BLITZER: On another very, very important issue that has now come up, as you know, President Trump released a rough outline, very rough outline of his plan for tax reform this past week. He didn't offer a lot of specifics but some of the highlights did include reducing the number of tax brackets from seven currently to three, slashing the corporate tax rate to 15 percent from 35 percent right now. What do you think of the President's framework for tax reform?

[17:25:00] WARNER: Well, Wolf, I would agree, we've got the world's most complicated, inefficient tax code. We've got not only the highest rates on business taxes yet of the 34 industrial nations in the world, America is 31st in terms of total tax revenue because our tax code is so riddled with exemptions and deductions and loopholes. So, yes, we ought to bring our rates down, we ought to do it in a way that actually helps more middle-class Americans than frankly folks like you and me and the tax proposal that Mr. Trump put out would have allowed some of the biggest scams I could ever imagine. Anybody who makes any kind of money would simply incorporate themselves as what's called a pass-through entity, and they cut their taxes in half.

That would add close to $7 trillion or $8 trillion to a $20-trillion debt that we've got right now. That would be a disaster, maybe not in the short term but it would be a disaster for our kids and our grand kids. And what I hope is if those republican members who are really strict on debt and deficit against Obama will keep those same principles in terms of this, I think, nonstarter plan that came out of Mr. Trump.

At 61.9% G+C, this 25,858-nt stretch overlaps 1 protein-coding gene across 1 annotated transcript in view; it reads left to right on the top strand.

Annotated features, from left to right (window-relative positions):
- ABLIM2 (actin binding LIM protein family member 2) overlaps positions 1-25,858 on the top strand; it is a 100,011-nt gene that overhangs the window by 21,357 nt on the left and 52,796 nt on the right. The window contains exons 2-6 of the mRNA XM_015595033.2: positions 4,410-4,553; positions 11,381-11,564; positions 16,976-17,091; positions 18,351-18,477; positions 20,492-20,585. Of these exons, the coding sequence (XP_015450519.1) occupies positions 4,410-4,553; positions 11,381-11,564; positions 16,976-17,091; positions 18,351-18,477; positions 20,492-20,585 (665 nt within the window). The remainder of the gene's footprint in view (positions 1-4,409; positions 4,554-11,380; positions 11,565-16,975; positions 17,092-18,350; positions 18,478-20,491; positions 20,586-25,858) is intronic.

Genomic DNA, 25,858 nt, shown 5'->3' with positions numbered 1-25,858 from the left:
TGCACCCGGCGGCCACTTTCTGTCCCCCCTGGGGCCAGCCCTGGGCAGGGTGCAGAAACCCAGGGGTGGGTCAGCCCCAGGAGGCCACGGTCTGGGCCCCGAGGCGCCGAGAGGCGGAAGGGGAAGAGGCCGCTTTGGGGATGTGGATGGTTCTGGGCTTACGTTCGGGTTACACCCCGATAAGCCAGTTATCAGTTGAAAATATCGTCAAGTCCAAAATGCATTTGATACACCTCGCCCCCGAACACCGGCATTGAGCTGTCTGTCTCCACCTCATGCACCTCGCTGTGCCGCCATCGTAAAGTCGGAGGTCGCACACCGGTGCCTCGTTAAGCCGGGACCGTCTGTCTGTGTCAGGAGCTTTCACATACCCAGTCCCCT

BLITZER: All right. Senator Warner, as usual, thanks so much for joining us.

WARNER: Thank you, Wolf.

BLITZER: We're following the breaking news. Word out of South Korea right now, according to the South Korean military, North Korea has just test fired another ballistic missile. We'll have details right after this.


[17:30:47] WOLF BLITZER, CNN THE SITUATION ROOM: We're following breaking news. A U.S. official now confirming to CNN that North Korea test fired a ballistic missile just a little while ago. Let's go to our Global Affairs Correspondent, Elise Labott. She's over at the United Nations. She's got more details. Elise, what else are you learning? ELISE LABOTT, CNN GLOBAL AFFAIRS CORRESPONDENT: That's right, Wolf. Well, a U.S. official telling CNN's Ryan Browne that about 4 p.m. Eastern Time, just a little over an hour ago, North Korea test launched a ballistic missile. It landed in the Sea of Japan. We don't know the range of the missile but clearly this is a provocation by North Korea coming on the heels of a very big meeting today by Secretary of State Rex Tillerson, who essentially put the world on notice that if North Korea is going to continue with these missile launches with perhaps another nuclear test that the U.S. wanted to see much more action from the international community and he did not rule out the need for the U.S. to take military action if North Korea continued its behavior. Take a listen to Secretary Tillerson to the U.N. Security Council earlier today.


REX TILLERSON, UNITED STATES SECRETARY OF STATE: All options for responding to future provocation must remain on the table. Diplomatic and financial levers of power will be backed up by willingness to counteract North Korean aggression with military action if necessary. We much prefer a negotiated solution to this problem but we are committed to defending ourselves and our allies against North Korean aggression.